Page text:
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College News from Around the World

Kimberlee Parton
Staff Writer


Mexico City, Mexico

In late September, six protesting students were killed and another 43 went missing after being attacked by police and masked gunmen in the southern Mexican city of Iguala during a protest for education reform. Students at UNAM held a two-day protest in support of finding the missing students after weeks of uncertainty, citing the Mexican government’s lack of transparency in their search and its ties to drug trafficking group, Guerreros Unidos, as signs of institutionalized corruption. Amid the spread of protests throughout the country, the governor of Guerrero state, Angel Aguirre, stepped down from office last Thursday.

Mumbai, India

According to Wealth-X and the UBS Billionaire Census 2014, the University of Mumbai is the highest-ranking university outside of the United States which produces the most billionaires — outranking MIT and four of the eight ivy league schools: Dartmouth College, Duke University, Columbia University and Brown University. The three other non-American colleges ranked in the top 20 were the London School of Economics, Lomonosov Moscow State University and ETH Zurich. Of the 2,325 billionaires included in the study, 42 percent have at least graduated with a bachelor’s degree, while 35 percent hold no tertiary-level degree at all.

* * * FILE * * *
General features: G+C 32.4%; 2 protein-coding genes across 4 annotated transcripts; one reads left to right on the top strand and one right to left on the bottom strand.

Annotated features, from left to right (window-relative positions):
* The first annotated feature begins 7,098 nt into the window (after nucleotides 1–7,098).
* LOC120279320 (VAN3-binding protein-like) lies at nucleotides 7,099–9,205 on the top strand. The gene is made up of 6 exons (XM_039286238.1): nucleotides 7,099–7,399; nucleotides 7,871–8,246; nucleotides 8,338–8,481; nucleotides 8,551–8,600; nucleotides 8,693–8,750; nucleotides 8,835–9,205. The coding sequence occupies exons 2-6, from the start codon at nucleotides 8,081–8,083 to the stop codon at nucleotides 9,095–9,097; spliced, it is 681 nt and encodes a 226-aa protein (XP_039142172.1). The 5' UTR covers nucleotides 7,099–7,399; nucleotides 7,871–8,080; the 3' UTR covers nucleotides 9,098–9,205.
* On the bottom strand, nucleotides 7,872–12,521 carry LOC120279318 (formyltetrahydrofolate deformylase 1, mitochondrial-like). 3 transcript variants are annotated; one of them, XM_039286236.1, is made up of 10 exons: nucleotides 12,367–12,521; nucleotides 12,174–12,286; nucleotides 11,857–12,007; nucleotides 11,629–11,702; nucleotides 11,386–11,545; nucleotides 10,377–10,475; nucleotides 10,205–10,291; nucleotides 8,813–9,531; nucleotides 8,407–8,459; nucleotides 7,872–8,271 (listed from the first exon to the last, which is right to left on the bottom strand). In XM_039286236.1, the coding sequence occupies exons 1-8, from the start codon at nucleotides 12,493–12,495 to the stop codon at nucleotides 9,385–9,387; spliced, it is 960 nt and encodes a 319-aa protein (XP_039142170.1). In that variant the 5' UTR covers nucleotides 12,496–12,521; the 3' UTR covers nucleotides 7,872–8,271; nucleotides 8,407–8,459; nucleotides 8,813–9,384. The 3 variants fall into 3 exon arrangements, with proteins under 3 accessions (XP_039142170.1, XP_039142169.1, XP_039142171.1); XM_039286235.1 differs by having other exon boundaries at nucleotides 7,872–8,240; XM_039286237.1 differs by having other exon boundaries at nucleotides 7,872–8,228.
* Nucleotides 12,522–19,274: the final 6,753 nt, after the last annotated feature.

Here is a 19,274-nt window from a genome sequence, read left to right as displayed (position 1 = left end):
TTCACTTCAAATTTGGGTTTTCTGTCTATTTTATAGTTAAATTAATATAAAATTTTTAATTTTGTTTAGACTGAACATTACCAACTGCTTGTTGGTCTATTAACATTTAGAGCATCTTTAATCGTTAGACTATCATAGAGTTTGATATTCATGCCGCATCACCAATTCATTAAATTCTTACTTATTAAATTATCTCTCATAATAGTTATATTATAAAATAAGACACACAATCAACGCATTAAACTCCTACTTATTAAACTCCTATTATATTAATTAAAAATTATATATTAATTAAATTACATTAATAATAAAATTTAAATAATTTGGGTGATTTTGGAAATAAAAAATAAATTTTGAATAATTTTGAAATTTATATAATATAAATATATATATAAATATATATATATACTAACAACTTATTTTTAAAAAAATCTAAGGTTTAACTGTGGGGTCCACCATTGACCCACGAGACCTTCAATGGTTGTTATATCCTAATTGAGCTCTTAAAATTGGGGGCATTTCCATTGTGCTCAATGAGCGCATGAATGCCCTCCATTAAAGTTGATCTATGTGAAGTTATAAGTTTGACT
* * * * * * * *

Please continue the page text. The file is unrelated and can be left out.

Oxford, England, UK

In January of this year, Google raised some eyebrows when it bought Artificial Intelligence (A.I.) research company, DeepMind, for a reported $400 million. This past week, Google announced it is partnering with the University of Oxford to “further its research into image and language recognition.” The tech giant has hired two A.I. companies — Dark Blue Labs and Vision Factory — whose seven founding scientists are based out of the university. Although Google has kept relatively quiet about the details of its new research, they hope the partnership with Oxford will inspire “deep learning” — a type of A.I. that mimics biological neural networks.

Baghdad, Iraq

Angry students took to the streets on Oct. 16 to protest the establishment of an all-women’s offshoot of Baghdad University, calling an end to separation of the sexes and religious extremism in higher education. The Iraqi government has since cancelled its plans for the all-women’s college, but continue to support many state institutions who encourage religious political parties and social movements. The Iraqi Ministry of Education has banned university graduation ceremonies, imposed conservative dress codes on female teachers and students, and is allowing radical religious authorities to openly advocate for the integration of Shiism into the academic curriculum.

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